The changing landscape of fossil fuels presents increasing business risks for Australian domestic industrial and commercial energy consumers. Rising costs and uncertain supply of natural gas and existing high price of Liquid Petroleum Gas (LPG) represent a significant portion of this risk. Natural gas and LPG are used for greenhouse environment management and as a result, greenhouse operators are left exposed to an uncertain future for their fuels of choice.
The primary source of heating in commercial greenhouses is typically inexpensive, simple and reliable, such as the combustion of coal or biomass. Natural gas and LPG are used for carbon dioxide (CO2) enrichment. This practice increases the rate of photosynthesis ~ increasing yield and reducing water consumption.
There is widespread belief in the energy industry that carbon dioxide is a waste product that will incur a financial burden when a policy to price carbon is implemented. However, for horticulturists that apply CO2 enrichment practices in commercial greenhouses, carbon dioxide is a high-value commodity that can cost in excess of $400 per tonne.
The conflict between these beliefs is complicated by the isolation of these industry groups from each other and the involvement of third parties for capture and supply of CO2. The current and developing policy landscape offers little or no remedy for these issues. Reconciling these conflicting beliefs offers the potential to address issues such as employment, carbon emissions management, climate change adaptation, and domestic food security through an industrial symbiosis approach. However, barriers exist in the form of infrastructure lock-in, cultural inertia, and the lack of enabling policy frameworks.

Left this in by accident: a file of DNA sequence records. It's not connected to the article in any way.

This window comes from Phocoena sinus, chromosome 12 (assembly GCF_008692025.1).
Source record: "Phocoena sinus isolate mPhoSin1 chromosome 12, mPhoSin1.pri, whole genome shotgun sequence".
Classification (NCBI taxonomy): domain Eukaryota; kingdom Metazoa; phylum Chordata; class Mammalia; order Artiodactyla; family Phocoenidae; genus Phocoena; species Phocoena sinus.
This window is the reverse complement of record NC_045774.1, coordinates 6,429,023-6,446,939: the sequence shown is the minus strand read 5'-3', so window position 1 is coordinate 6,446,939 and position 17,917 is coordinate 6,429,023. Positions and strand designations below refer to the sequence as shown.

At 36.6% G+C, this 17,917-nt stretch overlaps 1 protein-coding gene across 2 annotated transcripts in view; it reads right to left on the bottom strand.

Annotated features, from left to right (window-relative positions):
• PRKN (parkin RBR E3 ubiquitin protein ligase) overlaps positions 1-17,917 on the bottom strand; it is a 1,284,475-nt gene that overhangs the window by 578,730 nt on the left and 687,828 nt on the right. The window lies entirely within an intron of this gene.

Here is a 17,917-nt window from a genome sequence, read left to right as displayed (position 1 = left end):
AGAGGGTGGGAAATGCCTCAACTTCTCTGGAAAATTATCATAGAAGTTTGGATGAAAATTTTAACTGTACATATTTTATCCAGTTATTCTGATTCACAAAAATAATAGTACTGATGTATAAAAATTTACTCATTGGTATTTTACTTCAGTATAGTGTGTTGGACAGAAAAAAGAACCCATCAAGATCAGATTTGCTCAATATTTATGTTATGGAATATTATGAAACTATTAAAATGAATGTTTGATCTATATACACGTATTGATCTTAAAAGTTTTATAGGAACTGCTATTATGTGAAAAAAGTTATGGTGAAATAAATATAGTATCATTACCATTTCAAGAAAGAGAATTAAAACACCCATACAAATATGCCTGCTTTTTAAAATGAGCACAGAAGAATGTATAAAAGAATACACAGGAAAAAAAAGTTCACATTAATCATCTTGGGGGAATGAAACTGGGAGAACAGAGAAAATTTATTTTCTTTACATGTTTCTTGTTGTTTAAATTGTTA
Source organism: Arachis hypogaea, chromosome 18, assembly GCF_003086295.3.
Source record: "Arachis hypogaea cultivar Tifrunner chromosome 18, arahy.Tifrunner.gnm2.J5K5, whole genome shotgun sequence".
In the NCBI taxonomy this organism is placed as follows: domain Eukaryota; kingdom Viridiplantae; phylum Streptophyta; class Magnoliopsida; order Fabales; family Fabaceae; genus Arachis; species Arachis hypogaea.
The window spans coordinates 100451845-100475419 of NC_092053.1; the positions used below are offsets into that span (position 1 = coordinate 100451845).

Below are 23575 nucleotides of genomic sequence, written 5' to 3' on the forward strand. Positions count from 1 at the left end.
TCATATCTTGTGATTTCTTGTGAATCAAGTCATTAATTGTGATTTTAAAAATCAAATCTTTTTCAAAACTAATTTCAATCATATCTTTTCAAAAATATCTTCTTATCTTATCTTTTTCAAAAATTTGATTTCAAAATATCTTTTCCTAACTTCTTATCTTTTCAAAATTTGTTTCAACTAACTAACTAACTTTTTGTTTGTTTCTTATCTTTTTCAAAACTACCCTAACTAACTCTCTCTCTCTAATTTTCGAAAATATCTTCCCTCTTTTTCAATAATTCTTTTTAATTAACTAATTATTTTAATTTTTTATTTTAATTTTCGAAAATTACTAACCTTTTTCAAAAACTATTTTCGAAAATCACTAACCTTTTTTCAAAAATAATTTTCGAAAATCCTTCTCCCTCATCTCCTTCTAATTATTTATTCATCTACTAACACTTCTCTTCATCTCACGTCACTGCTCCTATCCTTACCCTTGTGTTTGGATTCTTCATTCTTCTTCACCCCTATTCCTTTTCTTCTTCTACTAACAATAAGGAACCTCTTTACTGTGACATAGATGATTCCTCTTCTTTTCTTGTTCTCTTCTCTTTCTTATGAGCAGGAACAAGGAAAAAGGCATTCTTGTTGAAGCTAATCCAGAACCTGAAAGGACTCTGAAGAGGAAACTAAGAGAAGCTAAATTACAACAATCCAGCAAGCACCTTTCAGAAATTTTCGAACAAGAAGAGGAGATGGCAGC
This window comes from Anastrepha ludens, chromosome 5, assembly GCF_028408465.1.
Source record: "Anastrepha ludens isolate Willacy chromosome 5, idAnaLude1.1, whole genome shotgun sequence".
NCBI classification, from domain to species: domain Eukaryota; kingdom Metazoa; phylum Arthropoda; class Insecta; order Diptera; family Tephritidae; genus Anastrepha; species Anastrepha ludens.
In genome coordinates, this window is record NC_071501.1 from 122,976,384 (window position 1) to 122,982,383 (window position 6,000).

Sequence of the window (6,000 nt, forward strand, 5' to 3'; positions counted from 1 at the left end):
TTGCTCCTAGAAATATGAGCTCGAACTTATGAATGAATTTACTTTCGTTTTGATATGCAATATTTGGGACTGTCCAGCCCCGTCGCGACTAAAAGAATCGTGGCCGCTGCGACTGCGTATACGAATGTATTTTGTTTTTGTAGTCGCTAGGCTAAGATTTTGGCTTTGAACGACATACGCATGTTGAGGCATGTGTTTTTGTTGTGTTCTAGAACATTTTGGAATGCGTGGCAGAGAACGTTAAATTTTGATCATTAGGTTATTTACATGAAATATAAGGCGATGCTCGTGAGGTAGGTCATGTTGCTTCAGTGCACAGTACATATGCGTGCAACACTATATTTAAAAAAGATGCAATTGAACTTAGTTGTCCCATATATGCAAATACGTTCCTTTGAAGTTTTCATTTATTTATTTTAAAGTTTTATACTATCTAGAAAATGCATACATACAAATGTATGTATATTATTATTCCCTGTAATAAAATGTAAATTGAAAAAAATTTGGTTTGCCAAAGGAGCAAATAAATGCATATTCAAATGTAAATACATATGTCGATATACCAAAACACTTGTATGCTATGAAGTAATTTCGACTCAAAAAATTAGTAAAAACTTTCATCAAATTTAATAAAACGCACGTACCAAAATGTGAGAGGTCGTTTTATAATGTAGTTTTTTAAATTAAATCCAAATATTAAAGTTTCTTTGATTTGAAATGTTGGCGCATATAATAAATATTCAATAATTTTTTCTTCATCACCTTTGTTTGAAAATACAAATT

This research found that many sustainable heating and CO2 enrichment options exist for greenhouse operations when compared to the consumption of fossil fuels. Most of these, however, have low or no appeal due to relative cost (such as heat pumps and wind power), complexity (generating syngas from industrial or agricultural processes) or physical footprint (such as solar energy collection).
Industrial symbioses also have low applicability due to the continued placement of greenhouses in regional areas as opposed to locating them adjacent to sources of waste heat and carbon dioxide.
However, there is scope for the development of a properly functioning carbon market in concert with the tailoring of greenhouse design and operational practices to the Australian landscape. This has the potential to create opportunities for strengthening the business viability of commercial greenhouses, adapting to climate change and augmenting food security and export.
The recommendations include additional research into:
- Existing and potential demand for energy CO2 in commercial greenhouses
- CO2 capture, scrubbing and reuse from small coal and biomass furnace exhaust
- Greenhouse environment management practices that increase exposure times of CO2 enrichment such as reduced venting and active cooling of the growing space
- The applicability of the Emissions Reduction Fund to the use of waste CO2 for environment management in commercial greenhouses
- Development of tools and methods that simplify the calculation of the true cost of CO2 enrichment and investigation into the potential for industrial symbioses between commercial greenhouses and producers of waste heat and CO2.
Find out more
An electronic copy of the abridged report is available by contacting Ian Gesch (see Starfish Associates).